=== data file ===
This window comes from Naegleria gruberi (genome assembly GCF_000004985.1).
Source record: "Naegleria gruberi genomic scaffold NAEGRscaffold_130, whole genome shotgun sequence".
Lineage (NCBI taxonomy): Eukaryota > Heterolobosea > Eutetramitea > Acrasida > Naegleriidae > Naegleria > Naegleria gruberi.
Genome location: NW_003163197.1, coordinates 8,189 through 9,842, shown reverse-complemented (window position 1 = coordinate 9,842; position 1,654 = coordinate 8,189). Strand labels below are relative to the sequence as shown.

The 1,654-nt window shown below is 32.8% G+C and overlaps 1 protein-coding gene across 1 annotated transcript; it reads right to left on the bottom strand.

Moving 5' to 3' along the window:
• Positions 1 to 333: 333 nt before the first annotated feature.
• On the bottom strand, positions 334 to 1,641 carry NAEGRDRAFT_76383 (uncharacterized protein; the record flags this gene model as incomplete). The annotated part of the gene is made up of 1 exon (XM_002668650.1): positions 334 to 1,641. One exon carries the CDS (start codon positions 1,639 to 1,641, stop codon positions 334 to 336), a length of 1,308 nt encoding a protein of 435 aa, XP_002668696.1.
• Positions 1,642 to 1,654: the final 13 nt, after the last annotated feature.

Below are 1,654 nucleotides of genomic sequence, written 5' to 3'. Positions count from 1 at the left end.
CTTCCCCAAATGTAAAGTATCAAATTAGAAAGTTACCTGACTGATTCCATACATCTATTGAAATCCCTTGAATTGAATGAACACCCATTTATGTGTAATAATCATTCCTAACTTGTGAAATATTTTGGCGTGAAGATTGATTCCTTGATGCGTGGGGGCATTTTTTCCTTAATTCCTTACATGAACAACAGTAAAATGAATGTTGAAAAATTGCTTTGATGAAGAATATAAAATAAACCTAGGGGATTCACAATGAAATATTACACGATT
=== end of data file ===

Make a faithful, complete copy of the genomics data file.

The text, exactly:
This window comes from Naegleria gruberi (genome assembly GCF_000004985.1).
Source record: "Naegleria gruberi genomic scaffold NAEGRscaffold_130, whole genome shotgun sequence".
Lineage (NCBI taxonomy): Eukaryota > Heterolobosea > Eutetramitea > Acrasida > Naegleriidae > Naegleria > Naegleria gruberi.
Genome location: NW_003163197.1, coordinates 8,189 through 9,842, shown reverse-complemented (window position 1 = coordinate 9,842; position 1,654 = coordinate 8,189). Strand labels below are relative to the sequence as shown.

The 1,654-nt window shown below is 32.8% G+C and overlaps 1 protein-coding gene across 1 annotated transcript; it reads right to left on the bottom strand.

Moving 5' to 3' along the window:
• Positions 1 to 333: 333 nt before the first annotated feature.
• On the bottom strand, positions 334 to 1,641 carry NAEGRDRAFT_76383 (uncharacterized protein; the record flags this gene model as incomplete). The annotated part of the gene is made up of 1 exon (XM_002668650.1): positions 334 to 1,641. One exon carries the CDS (start codon positions 1,639 to 1,641, stop codon positions 334 to 336), a length of 1,308 nt encoding a protein of 435 aa, XP_002668696.1.
• Positions 1,642 to 1,654: the final 13 nt, after the last annotated feature.

Below are 1,654 nucleotides of genomic sequence, written 5' to 3'. Positions count from 1 at the left end.
CTTCCCCAAATGTAAAGTATCAAATTAGAAAGTTACCTGACTGATTCCATACATCTATTGAAATCCCTTGAATTGAATGAACACCCATTTATGTGTAATAATCATTCCTAACTTGTGAAATATTTTGGCGTGAAGATTGATTCCTTGATGCGTGGGGGCATTTTTTCCTTAATTCCTTACATGAACAACAGTAAAATGAATGTTGAAAAATTGCTTTGATGAAGAATATAAAATAAACCTAGGGGATTCACAATGAAATATTACACGATT